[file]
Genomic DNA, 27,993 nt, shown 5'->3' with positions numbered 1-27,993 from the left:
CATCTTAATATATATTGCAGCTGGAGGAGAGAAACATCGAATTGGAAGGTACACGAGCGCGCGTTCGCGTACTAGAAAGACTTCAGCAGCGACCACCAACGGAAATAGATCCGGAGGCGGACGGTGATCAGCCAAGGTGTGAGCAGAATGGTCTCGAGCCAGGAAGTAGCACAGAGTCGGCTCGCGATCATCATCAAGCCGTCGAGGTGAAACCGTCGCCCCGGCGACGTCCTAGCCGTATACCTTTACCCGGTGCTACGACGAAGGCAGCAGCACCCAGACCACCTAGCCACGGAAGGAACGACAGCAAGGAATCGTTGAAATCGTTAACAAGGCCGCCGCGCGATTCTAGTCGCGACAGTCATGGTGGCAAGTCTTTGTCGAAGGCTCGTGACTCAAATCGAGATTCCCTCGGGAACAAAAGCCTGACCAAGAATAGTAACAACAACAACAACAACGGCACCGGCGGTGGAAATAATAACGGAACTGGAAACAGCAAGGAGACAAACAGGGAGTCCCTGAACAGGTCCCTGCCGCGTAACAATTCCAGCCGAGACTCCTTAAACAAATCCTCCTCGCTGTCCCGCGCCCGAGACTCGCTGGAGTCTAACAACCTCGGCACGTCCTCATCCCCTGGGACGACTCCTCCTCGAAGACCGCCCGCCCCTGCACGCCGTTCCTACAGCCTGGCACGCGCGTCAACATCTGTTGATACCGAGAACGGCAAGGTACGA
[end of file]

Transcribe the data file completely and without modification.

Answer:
Genomic DNA, 27,993 nt, shown 5'->3' with positions numbered 1-27,993 from the left:
CATCTTAATATATATTGCAGCTGGAGGAGAGAAACATCGAATTGGAAGGTACACGAGCGCGCGTTCGCGTACTAGAAAGACTTCAGCAGCGACCACCAACGGAAATAGATCCGGAGGCGGACGGTGATCAGCCAAGGTGTGAGCAGAATGGTCTCGAGCCAGGAAGTAGCACAGAGTCGGCTCGCGATCATCATCAAGCCGTCGAGGTGAAACCGTCGCCCCGGCGACGTCCTAGCCGTATACCTTTACCCGGTGCTACGACGAAGGCAGCAGCACCCAGACCACCTAGCCACGGAAGGAACGACAGCAAGGAATCGTTGAAATCGTTAACAAGGCCGCCGCGCGATTCTAGTCGCGACAGTCATGGTGGCAAGTCTTTGTCGAAGGCTCGTGACTCAAATCGAGATTCCCTCGGGAACAAAAGCCTGACCAAGAATAGTAACAACAACAACAACAACGGCACCGGCGGTGGAAATAATAACGGAACTGGAAACAGCAAGGAGACAAACAGGGAGTCCCTGAACAGGTCCCTGCCGCGTAACAATTCCAGCCGAGACTCCTTAAACAAATCCTCCTCGCTGTCCCGCGCCCGAGACTCGCTGGAGTCTAACAACCTCGGCACGTCCTCATCCCCTGGGACGACTCCTCCTCGAAGACCGCCCGCCCCTGCACGCCGTTCCTACAGCCTGGCACGCGCGTCAACATCTGTTGATACCGAGAACGGCAAGGTACGA